Ambulance staff quizzed over web auction
FRAUD specialists with the NHS are to quiz Essex ambulance workers about how life-saving equipment ended up for sale on auction site eBay.Anthony Marsh, chief executive of Essex Ambulance Service, has referred a range of cases to the NHS special counter-fraud team and said yesterday his staff would be spoken to.
FRAUD specialists with the NHS are to quiz Essex ambulance workers about how life-saving equipment ended up for sale on auction site eBay.
Anthony Marsh, chief executive of Essex Ambulance Service, has referred a range of cases to the NHS special counter-fraud team and said yesterday his staff would be spoken to.
Paramedics' uniforms, resuscitation kits, stretchers, dressings and even potentially lethal defibrillators, which restart a patient's heart with an electric shock, are among the items discovered for sale on the internet site.
The hauls have sparked concern the website is being used to illegally sell expensive and taxpayer-funded property.
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eBay rules forbid the misuse of its site, but the open nature of the marketplace means criminals can bypass regulators for several hours before detection and removal.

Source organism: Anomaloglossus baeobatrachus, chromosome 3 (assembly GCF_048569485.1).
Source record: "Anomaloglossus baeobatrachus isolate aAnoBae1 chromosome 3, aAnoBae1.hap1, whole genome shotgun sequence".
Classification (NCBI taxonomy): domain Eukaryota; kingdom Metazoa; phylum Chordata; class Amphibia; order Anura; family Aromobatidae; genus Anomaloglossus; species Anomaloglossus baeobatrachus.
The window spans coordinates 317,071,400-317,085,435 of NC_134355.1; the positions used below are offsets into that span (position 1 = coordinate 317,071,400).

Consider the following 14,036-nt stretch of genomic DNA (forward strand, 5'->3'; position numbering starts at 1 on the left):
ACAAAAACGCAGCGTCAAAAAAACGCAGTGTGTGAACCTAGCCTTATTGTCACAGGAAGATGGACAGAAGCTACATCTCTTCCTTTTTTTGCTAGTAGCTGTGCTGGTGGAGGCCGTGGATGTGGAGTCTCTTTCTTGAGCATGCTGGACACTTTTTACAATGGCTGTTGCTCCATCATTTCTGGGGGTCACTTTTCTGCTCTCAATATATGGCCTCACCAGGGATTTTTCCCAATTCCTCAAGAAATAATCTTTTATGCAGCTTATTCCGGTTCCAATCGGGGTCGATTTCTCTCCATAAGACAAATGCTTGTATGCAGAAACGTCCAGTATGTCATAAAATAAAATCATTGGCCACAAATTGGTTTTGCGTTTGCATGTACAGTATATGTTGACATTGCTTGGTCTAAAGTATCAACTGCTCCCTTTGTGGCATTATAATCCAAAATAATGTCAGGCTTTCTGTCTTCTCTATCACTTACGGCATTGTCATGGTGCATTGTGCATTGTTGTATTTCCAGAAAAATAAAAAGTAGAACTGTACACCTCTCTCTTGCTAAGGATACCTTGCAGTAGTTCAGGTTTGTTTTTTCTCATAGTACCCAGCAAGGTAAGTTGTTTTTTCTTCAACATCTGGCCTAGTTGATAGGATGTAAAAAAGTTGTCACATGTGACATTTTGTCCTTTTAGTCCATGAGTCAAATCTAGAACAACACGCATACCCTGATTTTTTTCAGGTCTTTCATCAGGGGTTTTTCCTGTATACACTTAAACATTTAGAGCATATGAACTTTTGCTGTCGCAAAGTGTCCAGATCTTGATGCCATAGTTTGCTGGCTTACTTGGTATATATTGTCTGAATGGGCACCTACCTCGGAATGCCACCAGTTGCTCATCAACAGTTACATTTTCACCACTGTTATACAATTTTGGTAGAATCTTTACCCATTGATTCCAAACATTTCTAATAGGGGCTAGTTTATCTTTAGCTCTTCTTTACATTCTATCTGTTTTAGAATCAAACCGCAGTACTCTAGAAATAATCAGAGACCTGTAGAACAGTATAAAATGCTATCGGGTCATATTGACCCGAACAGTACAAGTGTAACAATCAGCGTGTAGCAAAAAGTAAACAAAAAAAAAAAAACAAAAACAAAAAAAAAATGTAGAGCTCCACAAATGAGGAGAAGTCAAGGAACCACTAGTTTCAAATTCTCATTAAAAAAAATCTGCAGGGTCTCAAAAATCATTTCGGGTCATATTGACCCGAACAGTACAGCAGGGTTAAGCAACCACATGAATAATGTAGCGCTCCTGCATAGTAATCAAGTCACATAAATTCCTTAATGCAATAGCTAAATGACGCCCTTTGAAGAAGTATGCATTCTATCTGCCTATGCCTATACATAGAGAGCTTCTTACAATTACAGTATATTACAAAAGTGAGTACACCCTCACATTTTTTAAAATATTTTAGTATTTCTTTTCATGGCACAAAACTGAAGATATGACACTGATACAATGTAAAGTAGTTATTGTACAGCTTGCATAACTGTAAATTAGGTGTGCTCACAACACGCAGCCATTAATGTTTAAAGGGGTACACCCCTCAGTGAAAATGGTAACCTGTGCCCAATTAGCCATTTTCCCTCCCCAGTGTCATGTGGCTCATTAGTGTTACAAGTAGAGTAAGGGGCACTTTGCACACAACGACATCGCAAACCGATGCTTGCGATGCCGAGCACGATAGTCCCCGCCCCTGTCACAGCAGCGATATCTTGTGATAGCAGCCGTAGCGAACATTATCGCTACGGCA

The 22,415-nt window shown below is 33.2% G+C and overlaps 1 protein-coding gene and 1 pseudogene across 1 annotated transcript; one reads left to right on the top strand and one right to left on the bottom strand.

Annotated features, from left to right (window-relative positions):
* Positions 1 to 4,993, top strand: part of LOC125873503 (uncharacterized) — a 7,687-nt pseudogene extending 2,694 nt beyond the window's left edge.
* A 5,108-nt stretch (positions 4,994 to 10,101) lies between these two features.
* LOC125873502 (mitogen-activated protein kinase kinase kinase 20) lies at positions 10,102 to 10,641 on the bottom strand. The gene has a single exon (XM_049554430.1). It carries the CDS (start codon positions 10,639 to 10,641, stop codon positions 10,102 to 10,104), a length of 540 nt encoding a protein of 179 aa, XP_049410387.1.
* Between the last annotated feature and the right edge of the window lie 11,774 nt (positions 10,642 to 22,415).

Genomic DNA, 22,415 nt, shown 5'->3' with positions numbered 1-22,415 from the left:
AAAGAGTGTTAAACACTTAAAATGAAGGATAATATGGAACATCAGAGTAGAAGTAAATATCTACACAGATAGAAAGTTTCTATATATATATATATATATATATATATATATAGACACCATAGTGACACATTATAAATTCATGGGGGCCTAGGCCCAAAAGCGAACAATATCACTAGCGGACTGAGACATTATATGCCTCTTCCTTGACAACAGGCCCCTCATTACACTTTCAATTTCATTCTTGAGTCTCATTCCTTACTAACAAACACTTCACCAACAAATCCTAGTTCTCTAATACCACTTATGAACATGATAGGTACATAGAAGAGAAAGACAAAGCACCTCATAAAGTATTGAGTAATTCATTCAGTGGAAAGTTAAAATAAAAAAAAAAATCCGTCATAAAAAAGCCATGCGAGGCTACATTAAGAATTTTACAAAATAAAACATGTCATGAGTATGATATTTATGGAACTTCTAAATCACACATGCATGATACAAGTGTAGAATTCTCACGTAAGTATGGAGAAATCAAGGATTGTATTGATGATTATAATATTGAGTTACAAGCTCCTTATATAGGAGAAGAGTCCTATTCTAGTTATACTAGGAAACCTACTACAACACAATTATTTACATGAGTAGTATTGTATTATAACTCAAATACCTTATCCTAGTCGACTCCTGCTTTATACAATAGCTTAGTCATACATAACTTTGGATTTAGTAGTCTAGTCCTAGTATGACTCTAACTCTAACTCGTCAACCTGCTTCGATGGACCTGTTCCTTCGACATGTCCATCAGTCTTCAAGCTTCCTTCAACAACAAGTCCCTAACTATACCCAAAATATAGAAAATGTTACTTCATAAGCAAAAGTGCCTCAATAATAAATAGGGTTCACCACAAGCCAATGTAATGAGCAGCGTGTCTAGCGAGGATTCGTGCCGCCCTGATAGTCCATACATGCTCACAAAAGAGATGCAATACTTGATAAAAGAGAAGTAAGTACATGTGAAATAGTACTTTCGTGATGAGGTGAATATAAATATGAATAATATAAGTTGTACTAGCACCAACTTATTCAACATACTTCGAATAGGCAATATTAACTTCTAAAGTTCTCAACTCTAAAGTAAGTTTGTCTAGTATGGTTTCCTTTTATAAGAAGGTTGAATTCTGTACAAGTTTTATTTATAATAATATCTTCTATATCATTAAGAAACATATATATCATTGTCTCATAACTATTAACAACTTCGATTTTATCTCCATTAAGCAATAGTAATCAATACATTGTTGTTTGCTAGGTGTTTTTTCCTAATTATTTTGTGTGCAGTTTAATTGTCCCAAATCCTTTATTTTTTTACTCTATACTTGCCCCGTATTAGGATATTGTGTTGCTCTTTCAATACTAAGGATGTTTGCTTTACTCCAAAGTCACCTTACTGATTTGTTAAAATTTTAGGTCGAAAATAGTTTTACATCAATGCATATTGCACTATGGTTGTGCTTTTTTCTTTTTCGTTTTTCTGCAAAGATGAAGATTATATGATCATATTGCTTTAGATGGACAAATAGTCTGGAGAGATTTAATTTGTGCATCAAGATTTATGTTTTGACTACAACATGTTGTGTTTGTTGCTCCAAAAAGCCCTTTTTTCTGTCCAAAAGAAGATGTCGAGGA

Earlier this year, Essex Police internal investigators launched an enquiry after the EADT revealed a force warrant card holder was being auctioned on eBay. The item was removed from sale after alarm was raised.
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It is not known how defibrillators, which were yesterday being sold for £300, ended up on eBay, but furious Mr Marsh said staff would be questioned.
He said: "I doubt very much if our serving staff would do this sort of thing. After all, they need their uniform for work.
"But it's possible the origin could be someone who's left or retired. I absolutely condemn this activity.
"We've been aware of cases before and they've been passed to NHS counter-fraud investigators who will now be conducting their own inquiries and that includes talking to our own staff, of course."
Paul Leaman, director of operations at Essex Ambulance Service, added: "We have had three cases where uniforms have been offered for sale. We understand that these originated from former members of staff who had sold them on."
A spokesman for the Counter Fraud and Security Management Service said they were currently probing eight cases of uniforms or equipment found on eBay and added: "It's not the first time. I think there have been seven cases previously which have resulted in either police cautions, disciplinary actions and in one case a criminal court sentence."
An eBay spokeswoman said: "We work closely with the NHS and eBay strongly supports law enforcement efforts to prevent the sale of illegal items, and urges the prosecution of
those responsible for knowingly attempting to sell such items on eBay.
"eBay has over 1,000 people working on customer support and safety, liaising closely with the police and other authorities to develop some of the most innovative anti-fraud technology in the industry.
"eBay also has a dedicated police liaison officer who works closely with the police in their
effort to apprehend any perpetrators."